Biden urges to Kosovo proceed ‘important’ talks with Serbia

PRISTINA, Kosovo – US President Joe Biden has urged the Kosovo government to continue dialogue on normalizing relations with neighboring Serbia, stating that any agreement between the two former enemies “should focus on mutual recognition”.

Biden sent a letter to the new President of Kosovo, Vjosa Osmani, whose office released the notice on Tuesday. In it, he said Washington will “continue to support efforts for lasting peace through a productive dialogue between Kosovo and Serbia and ultimately a comprehensive normalization agreement that we believe should be based on mutual recognition”.

Biden described the normalization of relations with Serbia as “essential for Kosovo to realize its potential and to fully integrate into the Euro-Atlantic institutions”.

“I know that achieving this goal will require flexibility and difficult compromises, and the United States will be your partner every step of the way,” wrote the US President.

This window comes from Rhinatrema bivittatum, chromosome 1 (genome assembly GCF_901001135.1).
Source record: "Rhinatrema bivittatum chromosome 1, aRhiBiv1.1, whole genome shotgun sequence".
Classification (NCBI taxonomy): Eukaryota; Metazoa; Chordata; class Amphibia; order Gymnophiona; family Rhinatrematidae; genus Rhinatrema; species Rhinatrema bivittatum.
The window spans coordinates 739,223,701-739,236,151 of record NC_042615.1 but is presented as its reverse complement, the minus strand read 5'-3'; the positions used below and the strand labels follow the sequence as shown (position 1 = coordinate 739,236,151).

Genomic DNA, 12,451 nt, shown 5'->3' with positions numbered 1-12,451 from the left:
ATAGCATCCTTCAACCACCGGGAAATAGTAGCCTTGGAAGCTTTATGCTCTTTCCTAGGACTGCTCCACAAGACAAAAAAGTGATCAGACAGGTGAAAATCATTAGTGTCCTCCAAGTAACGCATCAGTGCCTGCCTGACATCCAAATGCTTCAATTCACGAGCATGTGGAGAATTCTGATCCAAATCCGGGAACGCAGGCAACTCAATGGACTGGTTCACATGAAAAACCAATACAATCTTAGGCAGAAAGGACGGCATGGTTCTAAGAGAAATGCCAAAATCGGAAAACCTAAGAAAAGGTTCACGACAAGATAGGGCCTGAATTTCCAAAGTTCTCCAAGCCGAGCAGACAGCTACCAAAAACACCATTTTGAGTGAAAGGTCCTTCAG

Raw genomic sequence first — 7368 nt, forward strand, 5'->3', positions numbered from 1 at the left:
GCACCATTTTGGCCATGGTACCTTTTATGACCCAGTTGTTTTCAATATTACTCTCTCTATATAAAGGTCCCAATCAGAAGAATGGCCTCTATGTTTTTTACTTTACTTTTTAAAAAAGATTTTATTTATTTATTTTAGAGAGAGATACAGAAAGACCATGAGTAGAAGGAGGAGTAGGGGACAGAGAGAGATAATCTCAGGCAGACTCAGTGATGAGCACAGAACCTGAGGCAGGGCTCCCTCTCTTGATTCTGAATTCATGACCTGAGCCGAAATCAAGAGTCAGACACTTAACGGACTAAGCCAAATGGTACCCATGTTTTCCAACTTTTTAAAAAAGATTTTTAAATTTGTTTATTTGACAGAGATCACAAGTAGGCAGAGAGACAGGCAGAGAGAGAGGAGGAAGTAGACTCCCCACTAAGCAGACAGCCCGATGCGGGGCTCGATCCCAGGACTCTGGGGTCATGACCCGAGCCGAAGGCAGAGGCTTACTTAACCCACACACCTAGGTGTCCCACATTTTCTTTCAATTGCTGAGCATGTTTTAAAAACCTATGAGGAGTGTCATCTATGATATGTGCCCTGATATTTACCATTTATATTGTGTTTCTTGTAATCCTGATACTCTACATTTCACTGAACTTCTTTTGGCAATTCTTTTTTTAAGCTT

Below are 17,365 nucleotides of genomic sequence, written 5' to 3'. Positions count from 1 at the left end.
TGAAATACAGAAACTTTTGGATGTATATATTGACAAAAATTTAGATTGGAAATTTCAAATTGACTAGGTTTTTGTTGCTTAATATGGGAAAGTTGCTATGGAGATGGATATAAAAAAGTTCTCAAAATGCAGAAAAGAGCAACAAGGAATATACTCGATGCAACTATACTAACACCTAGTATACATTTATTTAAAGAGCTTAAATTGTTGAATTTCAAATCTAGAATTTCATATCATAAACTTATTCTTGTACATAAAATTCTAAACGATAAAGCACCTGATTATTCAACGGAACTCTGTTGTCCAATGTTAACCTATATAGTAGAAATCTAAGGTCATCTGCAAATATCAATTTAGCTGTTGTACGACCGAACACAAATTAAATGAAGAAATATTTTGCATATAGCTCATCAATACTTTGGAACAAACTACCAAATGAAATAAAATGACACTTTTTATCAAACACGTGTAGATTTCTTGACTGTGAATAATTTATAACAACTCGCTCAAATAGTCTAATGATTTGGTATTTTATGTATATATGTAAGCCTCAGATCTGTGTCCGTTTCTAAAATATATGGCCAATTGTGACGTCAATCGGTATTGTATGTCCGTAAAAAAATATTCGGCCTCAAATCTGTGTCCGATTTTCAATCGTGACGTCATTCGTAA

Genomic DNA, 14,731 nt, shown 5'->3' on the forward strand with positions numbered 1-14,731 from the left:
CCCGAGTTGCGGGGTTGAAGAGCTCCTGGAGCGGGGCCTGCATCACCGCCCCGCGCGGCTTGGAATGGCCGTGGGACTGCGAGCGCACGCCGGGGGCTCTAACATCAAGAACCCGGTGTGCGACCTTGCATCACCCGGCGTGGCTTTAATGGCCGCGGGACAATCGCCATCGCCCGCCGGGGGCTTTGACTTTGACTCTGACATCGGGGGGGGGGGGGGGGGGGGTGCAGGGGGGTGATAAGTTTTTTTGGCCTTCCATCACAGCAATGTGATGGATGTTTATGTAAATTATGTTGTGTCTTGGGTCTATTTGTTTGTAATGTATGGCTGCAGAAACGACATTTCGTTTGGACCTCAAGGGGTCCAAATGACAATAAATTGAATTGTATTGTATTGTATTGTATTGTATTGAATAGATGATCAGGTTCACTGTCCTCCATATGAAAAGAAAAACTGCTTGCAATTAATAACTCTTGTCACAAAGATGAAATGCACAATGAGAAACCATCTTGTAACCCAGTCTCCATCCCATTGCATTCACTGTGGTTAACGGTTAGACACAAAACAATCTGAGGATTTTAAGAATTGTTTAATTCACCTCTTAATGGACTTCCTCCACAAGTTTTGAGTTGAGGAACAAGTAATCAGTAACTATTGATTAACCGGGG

The government, which took office in Kosovo in March, has said it is focused on fighting the pandemic and that talks with Serbia are not high on the list of immediate objectives.

The negotiations facilitated by the European Union to normalize relations between Serbia and its former province began a decade ago and stalled last year.

Kosovo declared independence from Serbia in 2008, a decade after a brutal war between separatist ethnic Albanian rebels and Serbian forces between 1998 and 1999. The war ended after a 78-day NATO air campaign that displaced Serbian troops and a peacekeeping force moved in .

Most Western nations have recognized Kosovo’s sovereignty, but Serbia and its allies Russia and China have not. Tensions over Kosovo remain a source of volatility in the Balkans.

In his letter to Osmani, Biden mentioned his family’s “personal connection” to Kosovo. The President’s late son, Beau, worked with the armed forces and the Organization for Security and Cooperation in Europe after the war in Kosovo to strengthen the rule of law there.

When he was Vice President, Joe Biden and his family visited Kosovo in 2016 to attend a ceremony in which a street near a U.S. military base was named after his son, who died of brain cancer the previous year at the age of 46 was.

“My son Beau loved the time he spent in Kosovo promoting peace and the rule of law,” wrote Biden.

The Associated Press

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